• Removed wilted flowers. 
  • After its lavish flowering, the plant won’t bloom again indoors and the bulb can be planted in the garden for flowers in future years.

Potted lilies: they’re more than a throwaway gift plant. Try them and see!

Text based on a press release by

Houseplant of the Month for February 2019


Ferns are among the trendiest houseplants. Photo:


From bushy to stylized, and from dark green to silvery gray-green: ferns come in many forms with leaves (called fronds) that can also vary considerably. One has curls, another featherlike plumes, and a third has no frills at all. Together they form an attractive group of foliage plants that fit with the growing interest in botanical elements and collections in the home. As a bonus, ferns also help keep the air in the home healthy.


Young fern leaves, called fronds, are often rolled up into a fiddle-head when the form, then unravel. Photo:

Ferns are amongst the world’s oldest plants. Fossil remains have been found dating back some 420 million years, and for a long time, tree ferns were the most common plant on the planet’s surface. Seams of coal are made up of the residue of dead ferns, amongst other things. There are some 10,000 different species that grow anywhere that gets some rain. Only in deserts and locations with permanent snow are there no ferns in the landscape.

The ferns used as houseplants come from tropical and subtropical regions.

Spores, Not Seeds

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Spore cases are most often found on the underside of fronds. Photo: kaibara87,

Ferns propagate by means of spores. Spore casings are usually located on the underside of the frond: along veins, on leaf edges, on the end of the frond or scattered. Once the spore casings are ripe, they burst open and the spores, as light as air, drift to damp places where ferns can naturally grow.


Blue star fern (Phlebodium aureum). Photo:

The most popular ferns for use as houseplants are:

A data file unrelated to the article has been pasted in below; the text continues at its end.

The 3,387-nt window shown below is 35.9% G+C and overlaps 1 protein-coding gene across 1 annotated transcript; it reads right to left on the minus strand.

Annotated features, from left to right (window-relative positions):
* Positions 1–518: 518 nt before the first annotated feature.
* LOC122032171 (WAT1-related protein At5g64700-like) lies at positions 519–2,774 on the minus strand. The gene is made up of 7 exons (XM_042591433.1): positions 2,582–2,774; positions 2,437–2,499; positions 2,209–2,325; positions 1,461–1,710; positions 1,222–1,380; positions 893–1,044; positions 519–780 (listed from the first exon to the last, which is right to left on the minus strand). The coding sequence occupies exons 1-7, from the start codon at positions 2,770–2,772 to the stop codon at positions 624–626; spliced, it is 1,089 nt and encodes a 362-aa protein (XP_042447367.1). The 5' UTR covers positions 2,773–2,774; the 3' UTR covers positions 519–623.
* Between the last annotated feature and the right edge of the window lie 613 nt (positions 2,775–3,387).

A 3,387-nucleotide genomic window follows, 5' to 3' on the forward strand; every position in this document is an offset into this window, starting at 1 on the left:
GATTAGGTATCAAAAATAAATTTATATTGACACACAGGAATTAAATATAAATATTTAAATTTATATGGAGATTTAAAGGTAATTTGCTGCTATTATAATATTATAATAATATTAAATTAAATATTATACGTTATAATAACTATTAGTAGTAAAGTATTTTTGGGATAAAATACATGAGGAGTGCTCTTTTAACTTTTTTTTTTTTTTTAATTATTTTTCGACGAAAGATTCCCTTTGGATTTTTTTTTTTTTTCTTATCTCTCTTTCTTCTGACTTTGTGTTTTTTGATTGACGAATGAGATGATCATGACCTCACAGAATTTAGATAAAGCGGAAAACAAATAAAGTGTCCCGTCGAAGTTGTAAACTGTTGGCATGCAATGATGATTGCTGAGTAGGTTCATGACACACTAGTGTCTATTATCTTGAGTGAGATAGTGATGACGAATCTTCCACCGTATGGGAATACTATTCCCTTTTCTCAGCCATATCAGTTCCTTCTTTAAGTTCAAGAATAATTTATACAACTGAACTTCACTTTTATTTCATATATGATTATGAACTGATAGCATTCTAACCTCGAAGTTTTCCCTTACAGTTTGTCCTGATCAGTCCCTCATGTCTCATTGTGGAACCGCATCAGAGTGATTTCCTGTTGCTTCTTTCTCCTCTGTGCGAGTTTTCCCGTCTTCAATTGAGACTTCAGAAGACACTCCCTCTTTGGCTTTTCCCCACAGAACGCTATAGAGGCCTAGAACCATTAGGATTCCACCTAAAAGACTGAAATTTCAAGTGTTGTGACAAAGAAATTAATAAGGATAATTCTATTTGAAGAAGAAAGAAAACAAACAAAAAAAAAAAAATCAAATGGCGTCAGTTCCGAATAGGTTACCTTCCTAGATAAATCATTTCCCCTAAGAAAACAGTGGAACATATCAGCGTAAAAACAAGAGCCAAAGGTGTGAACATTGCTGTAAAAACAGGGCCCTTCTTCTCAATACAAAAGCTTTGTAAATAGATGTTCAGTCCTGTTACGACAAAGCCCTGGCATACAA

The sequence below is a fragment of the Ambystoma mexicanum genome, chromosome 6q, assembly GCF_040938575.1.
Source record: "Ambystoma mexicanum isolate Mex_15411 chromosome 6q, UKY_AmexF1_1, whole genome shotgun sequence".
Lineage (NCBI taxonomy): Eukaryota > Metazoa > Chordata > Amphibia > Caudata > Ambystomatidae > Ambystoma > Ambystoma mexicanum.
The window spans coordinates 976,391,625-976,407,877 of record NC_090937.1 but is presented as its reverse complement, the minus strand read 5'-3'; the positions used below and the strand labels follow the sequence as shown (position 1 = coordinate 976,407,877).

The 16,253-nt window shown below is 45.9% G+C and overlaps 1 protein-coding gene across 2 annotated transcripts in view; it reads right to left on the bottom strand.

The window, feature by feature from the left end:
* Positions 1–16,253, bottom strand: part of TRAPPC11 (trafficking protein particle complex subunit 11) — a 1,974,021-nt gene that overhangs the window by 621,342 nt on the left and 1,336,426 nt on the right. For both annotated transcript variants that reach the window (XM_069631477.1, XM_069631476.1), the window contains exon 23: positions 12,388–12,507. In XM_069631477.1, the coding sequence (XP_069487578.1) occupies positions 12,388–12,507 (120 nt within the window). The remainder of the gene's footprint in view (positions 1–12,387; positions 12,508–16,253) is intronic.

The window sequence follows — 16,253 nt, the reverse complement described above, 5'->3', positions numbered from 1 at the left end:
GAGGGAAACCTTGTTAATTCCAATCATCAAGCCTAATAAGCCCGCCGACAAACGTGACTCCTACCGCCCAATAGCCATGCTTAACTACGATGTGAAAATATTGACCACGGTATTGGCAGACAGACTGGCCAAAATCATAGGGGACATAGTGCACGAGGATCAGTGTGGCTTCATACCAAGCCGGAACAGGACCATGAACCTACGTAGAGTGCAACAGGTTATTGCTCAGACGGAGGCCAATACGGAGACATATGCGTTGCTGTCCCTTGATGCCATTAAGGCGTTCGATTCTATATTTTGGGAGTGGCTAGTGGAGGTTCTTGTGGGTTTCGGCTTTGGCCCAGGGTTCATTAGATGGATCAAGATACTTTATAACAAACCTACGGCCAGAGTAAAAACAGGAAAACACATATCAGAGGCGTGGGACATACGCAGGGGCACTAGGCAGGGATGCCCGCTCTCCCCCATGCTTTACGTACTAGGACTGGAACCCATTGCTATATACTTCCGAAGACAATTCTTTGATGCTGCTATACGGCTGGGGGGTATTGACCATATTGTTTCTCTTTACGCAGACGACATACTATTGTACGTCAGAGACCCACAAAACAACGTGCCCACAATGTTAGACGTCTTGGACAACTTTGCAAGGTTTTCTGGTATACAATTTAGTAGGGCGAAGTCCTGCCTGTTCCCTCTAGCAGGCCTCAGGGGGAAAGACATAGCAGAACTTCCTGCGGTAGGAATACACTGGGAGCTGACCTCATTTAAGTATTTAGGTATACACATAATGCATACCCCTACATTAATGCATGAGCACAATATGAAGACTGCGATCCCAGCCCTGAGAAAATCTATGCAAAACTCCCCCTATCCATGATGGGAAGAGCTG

• Boston fern (Nephrolepis)
  • Staghorn fern (Platycerium)
  • Bird’s nest fern (Asplenium)
  • Deersfoot fern (Davallia)
  • Blue star fern (Phlebodium)
  • Maidenhair fern (Adiantum)
  • Holly fern (Cyrtomium)
  • Brake fern and ribbon fern (Pteris)
  • Cliff brake fern (Pellaea).

Species with harder and tougher foliage are easier to look after because they lose less moisture to evaporation.

Boston ferns and staghorn ferns are best suited for use as hanging ferns.

What to Look for When Buying Ferns

  • Size, pot and height should be in proportion.
  • You’ll find the greatest variety in mixed trays of ferns.
  • The growing mix must be slightly moist. Small pot sizes in particular dry out quickly. Ferns that have been left dry for too long will quickly suffer from shed fronds, dry fronds or brown leaf edges.
  • Look for plants free of yellowing foliage. The staghorn fern’s gray-brown basal frond, though, is part of the plant.
  • Check for mealybugs and scale insects. If you discover the plant is infested, leave it in the store. They are very difficult to eradicate once you get them home.

Care Tips

  • Ferns like a bright spot, but not full sun.
  • When watering, completely moisten the potting mix, but don’t get water on the fronds. Ensure that the growing mix is always at least slightly damp.
  • Ferns do well in a spot with high humidity like the kitchen or the bathroom.
  • If the fern is placed in a room where the air is dry, place the planter on a humidity tray so water can evaporate and rise around the plant.
  • Average room temperatures are fine for most indoor ferns. Most tolerate or even prefer cooler temperatures (down to 50 °F/10 °C) in the winter.
  • Apply an all-purpose fertilizer once every 3 to 4 weeks during the growing season.
  • Cut off yellow or dying fronds.

Displaying Ferns

Ferns offer a wide choice of decorative uses indoors. Photo:

A modern way to display ferns is to place various species in a row in identical jars like in a laboratory. Also play with the various ways in which they can be used: show hanging varieties, but also ferns placed on water (evaporation creates good humility) and in a moss ball (kokedama) on a dish. Bird’s nest fern and staghorn fern can also cope with being mounted on a piece of wood.

Text based on a press release by